Training your employees to be cyber aware

Most vulnerability to cyber attacks is through human error. But employee training can change that.

A May 2022 Security Magazine article illuminates the severity of the threat that small businesses face when it comes to being hacked. Statistics reveal that 43% of cyber attacks are aimed at small businesses, with consequences ranging from severe productivity loss to actually closing their doors.

Many small business owners erroneously believe that hackers are after bigger targets than them. And, the same article reveals that 47% of businesses with less than 50 employees do not have a dedicated cybersecurity budget. And for these small businesses, there may be other complicating factors, such as systems that are outdated and unsupported, as well as the software needed for older devices may no longer be supported.

But, in analyzing how a small business’s network gets compromised, numerous cyber experts reach the same troubling conclusion: nearly 90% of all cyber attacks and intrusions on a business network happen because of human error.

Or, said differently, your employees – no matter how well-intended they may be – often inadvertently allow a hacker access to the company network. It could come from an action such as clicking on a link

Therefore it makes perfect sense for companies – including small businesses who may have previously thought they were not vulnerable to cyber attacks – to develop and implement ongoing employee training programs to make employees proficient in detecting cyber threats.

Not only is this good business practice, but it may also be necessary if you are contemplating buying cyber insurance to protect your company against liability from cyber damage.

The Travelers offers some recommendations for establishing cyber security training programs for employees. They recommend new hire training and refresher training courses that include being responsible for company data, procedures for document management and notifications, strong password planning, a “no unauthorized software” policy, and training in Internet use, along with responsible email use.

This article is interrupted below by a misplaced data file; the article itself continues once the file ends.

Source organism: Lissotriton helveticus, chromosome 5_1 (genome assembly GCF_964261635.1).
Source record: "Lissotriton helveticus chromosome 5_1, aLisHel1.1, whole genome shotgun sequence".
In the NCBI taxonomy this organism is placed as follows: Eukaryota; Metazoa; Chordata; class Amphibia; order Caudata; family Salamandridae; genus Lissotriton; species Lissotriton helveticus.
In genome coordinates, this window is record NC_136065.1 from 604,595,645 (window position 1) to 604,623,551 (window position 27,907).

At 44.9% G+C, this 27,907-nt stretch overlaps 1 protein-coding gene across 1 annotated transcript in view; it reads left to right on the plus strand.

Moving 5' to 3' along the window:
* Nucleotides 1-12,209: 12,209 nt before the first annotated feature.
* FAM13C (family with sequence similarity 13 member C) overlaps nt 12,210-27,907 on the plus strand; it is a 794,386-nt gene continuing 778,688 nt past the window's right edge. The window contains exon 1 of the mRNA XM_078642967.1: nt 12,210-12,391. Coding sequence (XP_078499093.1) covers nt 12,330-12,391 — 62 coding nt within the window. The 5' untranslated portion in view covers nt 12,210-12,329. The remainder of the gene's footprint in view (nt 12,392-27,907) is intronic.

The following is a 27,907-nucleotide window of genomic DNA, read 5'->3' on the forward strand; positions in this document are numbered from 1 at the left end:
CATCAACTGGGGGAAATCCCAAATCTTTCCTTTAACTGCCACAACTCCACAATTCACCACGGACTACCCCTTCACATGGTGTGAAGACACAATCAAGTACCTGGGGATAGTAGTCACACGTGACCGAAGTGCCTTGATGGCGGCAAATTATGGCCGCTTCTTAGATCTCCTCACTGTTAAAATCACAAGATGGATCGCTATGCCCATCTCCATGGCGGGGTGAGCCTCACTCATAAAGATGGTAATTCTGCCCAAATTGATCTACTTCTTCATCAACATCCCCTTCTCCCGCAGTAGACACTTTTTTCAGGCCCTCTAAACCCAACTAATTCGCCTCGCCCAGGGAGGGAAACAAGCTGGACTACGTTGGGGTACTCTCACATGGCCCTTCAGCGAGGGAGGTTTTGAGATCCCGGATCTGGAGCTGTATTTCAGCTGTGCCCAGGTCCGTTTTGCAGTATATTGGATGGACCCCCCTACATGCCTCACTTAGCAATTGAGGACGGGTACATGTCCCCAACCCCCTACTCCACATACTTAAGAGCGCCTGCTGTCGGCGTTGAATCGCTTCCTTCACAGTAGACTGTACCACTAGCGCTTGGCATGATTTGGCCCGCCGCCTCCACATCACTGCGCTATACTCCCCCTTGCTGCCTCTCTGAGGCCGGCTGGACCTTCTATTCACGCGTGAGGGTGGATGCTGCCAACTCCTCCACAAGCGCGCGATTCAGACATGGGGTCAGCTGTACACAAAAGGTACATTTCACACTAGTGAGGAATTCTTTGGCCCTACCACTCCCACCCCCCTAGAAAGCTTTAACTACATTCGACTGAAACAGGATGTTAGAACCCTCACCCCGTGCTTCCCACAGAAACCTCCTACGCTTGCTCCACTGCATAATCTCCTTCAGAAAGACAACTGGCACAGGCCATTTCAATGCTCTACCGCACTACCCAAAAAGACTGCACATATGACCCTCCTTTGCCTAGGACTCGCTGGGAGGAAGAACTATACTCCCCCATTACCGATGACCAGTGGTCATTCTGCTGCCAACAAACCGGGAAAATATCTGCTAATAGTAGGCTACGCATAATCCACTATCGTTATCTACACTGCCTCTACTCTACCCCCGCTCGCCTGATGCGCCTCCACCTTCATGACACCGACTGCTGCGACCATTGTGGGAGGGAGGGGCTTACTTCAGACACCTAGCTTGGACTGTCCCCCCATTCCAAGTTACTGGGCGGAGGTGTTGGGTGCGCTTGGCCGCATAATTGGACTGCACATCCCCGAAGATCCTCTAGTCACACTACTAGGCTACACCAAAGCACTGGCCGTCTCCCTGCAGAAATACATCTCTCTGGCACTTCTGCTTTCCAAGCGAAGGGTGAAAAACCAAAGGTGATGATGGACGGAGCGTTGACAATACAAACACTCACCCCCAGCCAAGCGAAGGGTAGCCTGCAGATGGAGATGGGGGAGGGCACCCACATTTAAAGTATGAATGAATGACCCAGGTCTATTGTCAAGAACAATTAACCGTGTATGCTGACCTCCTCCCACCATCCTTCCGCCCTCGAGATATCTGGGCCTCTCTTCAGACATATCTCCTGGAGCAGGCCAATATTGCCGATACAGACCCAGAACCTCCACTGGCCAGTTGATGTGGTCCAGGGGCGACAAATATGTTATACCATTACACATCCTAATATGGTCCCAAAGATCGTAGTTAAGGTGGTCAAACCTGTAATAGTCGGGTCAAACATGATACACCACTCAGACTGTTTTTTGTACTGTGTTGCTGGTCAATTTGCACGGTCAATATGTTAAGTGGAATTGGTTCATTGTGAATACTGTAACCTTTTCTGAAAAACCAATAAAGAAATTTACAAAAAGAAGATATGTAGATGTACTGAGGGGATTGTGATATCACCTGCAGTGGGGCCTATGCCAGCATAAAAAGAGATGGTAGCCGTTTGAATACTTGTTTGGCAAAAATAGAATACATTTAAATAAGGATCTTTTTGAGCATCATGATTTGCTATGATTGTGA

The cornerstone of employee training is awareness. Business owners should make their team members aware of what the common cybersecurity risks are, and how to recognize them – and avoid them. Training should include the basics of phishing, malware, and general cyber awareness. Training should be more than an occasional or “one-off” event; it should be ongoing since hackers are continually coming up with new ways to hack into infrastructures.

Some companies develop and implement training programs internally, whereas others will partner with an IT/Managed Services company to come in and provide the training. However your company tackles this problem, it is important that it be a part of your company’s culture and that management makes it clear that this is very important. Reinforce with each employee the importance of protecting your company data. In addition to legal and/or regulatory requirements, you and your employees have an ethical obligation to protect your data and the data of your clients.

The purpose of training should be to educate, not to blame. If an employee inadvertently caused a breach, for example, it’s a better policy to gently correct the mistake with education. Your employees are your biggest asset. Show them that you buy into the importance of training and get them to see the value of the training you are providing them. In return, you’ll get more dedicated and conscientious team members.

The training content should include, but not be limited to:

-Email awareness: What are the common telltale signs of a phishing scam, such as a suspicious link, awkwardly-phrased language, spelling errors, and requests for personal information.

- Personal device best practices: The “what’s” and “why’s” behind the company’s policy of what company information can be stored on employee personal devices such as iPhones (in general, no!)

- Data incident reporting: Reporting procedures if a computer slows down or becomes infected by a virus.

- Alerts: How to recognize a legitimate warning message or alert.

- Security policy: In case of detection of a problem, who employees should immediately report the incident to

- Social media policy

- Training on the latest anti-virus software

- Vulnerability training: Scheduled sessions with experts who will test the weaknesses in the company’s infrastructure.

In future blogs, we’ll look at some of the steps in the employee training process in more detail. If you have questions about how to set up a training program for your employees, we can help! Contact us,